– Hi everyone! I look forward to sharing my adventures with you. A little about me: I studied finance in university—my program had actually a partnership with CFA Institute. My first job after graduating was with a large brokerage house. I worked in research, preparing internal communications on buy/sell recommendations based on market trends, performance expectations and valuation. In this role, I realized I didn’t have a lot of impact on the market itself, which was something I really desired, so I moved to a new role with Ernst & Young in their advisory department.
My department at EY was headed by a McKinsey alumnus, and I was very impressed by him and how he managed resources. I learned a lot in this position, but after some time I was also intrigued by what I’d learned about McKinsey. I had a development conversation with my manager and he encouraged me to apply to the firm as an experienced professional candidate. After attending an event the Warsaw office hosted for potential applicants, I started the interview process and landed here in June 2014.
Working and travelling in the finance world
I knew when I joined McKinsey that I wanted to work in “FIG,” the financial institutions group. So far, I’ve only done one client engagement outside of FIG—all of my other clients have been banks and insurers. I am excited to be creating impact for so many different companies while also learning an incredible amount. I’ve worked on two global transformations—one that involved 10 countries and now one that involves 31 countries.
I love travelling, so this has been an amazing part of my job. Just to name a few countries, I’ve gone to Vietnam, Hungary, Dubai, and Thailand. In addition to the value of learning about other cultures, I find that international work is important because there are contrasting opportunities, priorities, and challenges in different countries, and all of this knowledge helps me “connect the dots” about the capital markets and deliver greater work back in my home country.
Vietnam was a particularly amazing experience for me. I loved the people, who were incredibly friendly and helpful. One of my most memorable experiences was when I arrived in the country at 6:00 a.m. for a 9:00 a.m. meeting, only to learn that the airline had lost my luggage. I was wearing a track suit and sneakers—not exactly business attire! My taxi driver took great care of me, bringing me to the right shopping mall so that I could buy something to wear to my meeting. Everyone I met in Vietnam was polite, worked hard, and didn’t complain.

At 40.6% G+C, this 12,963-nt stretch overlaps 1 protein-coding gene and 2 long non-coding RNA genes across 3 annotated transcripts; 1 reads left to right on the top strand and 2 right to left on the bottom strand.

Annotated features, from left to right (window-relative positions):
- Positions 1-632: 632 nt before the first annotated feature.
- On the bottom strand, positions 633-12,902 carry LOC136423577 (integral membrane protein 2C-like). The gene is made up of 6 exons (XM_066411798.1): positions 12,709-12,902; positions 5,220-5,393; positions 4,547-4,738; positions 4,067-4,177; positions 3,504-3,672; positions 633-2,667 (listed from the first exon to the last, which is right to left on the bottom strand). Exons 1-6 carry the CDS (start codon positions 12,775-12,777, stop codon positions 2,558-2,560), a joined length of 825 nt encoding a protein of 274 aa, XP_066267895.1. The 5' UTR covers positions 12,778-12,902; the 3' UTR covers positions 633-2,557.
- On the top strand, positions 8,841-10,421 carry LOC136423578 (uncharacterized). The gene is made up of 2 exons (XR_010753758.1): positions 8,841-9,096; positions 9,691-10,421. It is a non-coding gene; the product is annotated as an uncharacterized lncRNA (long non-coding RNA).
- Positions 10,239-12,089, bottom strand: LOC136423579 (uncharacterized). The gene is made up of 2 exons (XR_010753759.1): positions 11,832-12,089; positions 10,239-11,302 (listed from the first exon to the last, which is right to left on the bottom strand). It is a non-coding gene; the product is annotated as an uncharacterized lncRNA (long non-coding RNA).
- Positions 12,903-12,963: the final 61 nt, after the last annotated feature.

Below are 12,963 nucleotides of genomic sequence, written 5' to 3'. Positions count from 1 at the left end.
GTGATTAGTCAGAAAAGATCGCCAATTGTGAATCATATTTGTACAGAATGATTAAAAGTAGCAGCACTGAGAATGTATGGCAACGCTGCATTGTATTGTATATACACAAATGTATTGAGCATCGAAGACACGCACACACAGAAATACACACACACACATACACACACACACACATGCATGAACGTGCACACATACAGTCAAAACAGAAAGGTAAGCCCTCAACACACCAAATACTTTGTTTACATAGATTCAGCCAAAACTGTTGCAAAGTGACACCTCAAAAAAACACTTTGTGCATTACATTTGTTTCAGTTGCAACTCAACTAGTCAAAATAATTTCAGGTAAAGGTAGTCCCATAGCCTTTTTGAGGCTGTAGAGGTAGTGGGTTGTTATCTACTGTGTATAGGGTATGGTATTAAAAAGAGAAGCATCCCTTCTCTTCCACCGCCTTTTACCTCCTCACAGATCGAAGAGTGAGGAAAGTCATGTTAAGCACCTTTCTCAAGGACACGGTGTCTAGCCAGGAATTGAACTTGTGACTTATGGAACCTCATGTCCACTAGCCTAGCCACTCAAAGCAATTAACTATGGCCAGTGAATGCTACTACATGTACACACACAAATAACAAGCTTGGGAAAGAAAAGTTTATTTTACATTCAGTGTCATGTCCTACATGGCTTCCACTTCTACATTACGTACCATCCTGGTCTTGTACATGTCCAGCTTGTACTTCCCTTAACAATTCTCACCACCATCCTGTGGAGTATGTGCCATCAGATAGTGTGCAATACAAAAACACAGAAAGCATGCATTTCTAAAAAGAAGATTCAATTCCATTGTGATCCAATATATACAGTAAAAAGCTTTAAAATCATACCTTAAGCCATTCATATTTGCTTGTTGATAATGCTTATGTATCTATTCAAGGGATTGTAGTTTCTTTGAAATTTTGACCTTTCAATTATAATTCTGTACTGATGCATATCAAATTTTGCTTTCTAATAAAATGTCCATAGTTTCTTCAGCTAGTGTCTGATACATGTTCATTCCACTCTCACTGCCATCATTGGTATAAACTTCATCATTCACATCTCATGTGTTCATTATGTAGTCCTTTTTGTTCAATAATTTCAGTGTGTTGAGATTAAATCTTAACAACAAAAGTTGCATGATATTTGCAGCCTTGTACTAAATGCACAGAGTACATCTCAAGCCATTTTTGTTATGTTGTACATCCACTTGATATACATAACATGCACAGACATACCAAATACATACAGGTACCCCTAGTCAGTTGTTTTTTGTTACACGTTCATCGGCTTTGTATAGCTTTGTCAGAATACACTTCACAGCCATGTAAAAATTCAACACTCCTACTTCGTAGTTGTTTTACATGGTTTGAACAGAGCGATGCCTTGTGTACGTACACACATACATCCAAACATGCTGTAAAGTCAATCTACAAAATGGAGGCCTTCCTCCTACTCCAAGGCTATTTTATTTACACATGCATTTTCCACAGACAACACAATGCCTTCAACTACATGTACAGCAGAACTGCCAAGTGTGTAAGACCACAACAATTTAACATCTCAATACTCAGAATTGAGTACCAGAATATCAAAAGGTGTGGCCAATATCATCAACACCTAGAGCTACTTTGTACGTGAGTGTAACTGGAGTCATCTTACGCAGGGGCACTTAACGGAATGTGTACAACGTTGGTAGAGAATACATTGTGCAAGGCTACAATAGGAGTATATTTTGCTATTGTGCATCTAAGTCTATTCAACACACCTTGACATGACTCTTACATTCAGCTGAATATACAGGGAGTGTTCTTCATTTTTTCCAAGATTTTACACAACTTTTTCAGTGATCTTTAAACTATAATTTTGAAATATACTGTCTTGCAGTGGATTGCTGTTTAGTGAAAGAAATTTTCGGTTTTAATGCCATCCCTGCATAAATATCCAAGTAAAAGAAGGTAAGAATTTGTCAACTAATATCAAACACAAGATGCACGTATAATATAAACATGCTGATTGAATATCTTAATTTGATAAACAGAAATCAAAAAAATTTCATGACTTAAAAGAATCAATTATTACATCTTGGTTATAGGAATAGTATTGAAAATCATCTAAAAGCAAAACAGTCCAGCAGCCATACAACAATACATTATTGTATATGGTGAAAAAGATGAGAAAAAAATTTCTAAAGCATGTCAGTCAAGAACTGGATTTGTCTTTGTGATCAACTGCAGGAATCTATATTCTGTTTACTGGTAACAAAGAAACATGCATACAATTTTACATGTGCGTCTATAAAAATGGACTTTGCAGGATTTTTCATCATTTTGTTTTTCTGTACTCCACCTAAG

I recently started to lead the Warsaw office’s women’s initiative. I am thrilled that we have already increased the percentage of female consultants in the office! We are hosting quarterly “coffee chats” with female candidates so that we can give them personal perspectives on working at McKinsey. My Warsaw colleagues have been very supportive with this effort.
McKinsey as a firm focuses on growth and development, and one of the ways this happens is through skill-building events. In this vein, I’m organizing a one-day event for young women in Poland, focusing on presence and personal impact. This should give potential candidates a taste of what they might experience at McKinsey.
Finally, I was happy to be entrusted with running our office’s “buddy” program for new hires. This has been valuable for me since I get to know every new consultant in Warsaw. It’s also wonderful to see how well certain pairs of people connect and how the buddy relationship impacts a new joiner’s experience at the firm.
A busy life outside of work
I absolutely love being out in nature and two of my passions are skiing and sailing. I am a level I skiing instructor and looking forward to getting some time on the slopes this winter. I think sailing is a great team building activity, so I try to do this with groups in the summer when possible.
Outside of sports, I adore the theater. Last year I attended 30 different performances—mostly in Poland, but several in London and one in Germany as well. I am hoping to take some theater classes when I start my MBA in a year.
Until next time,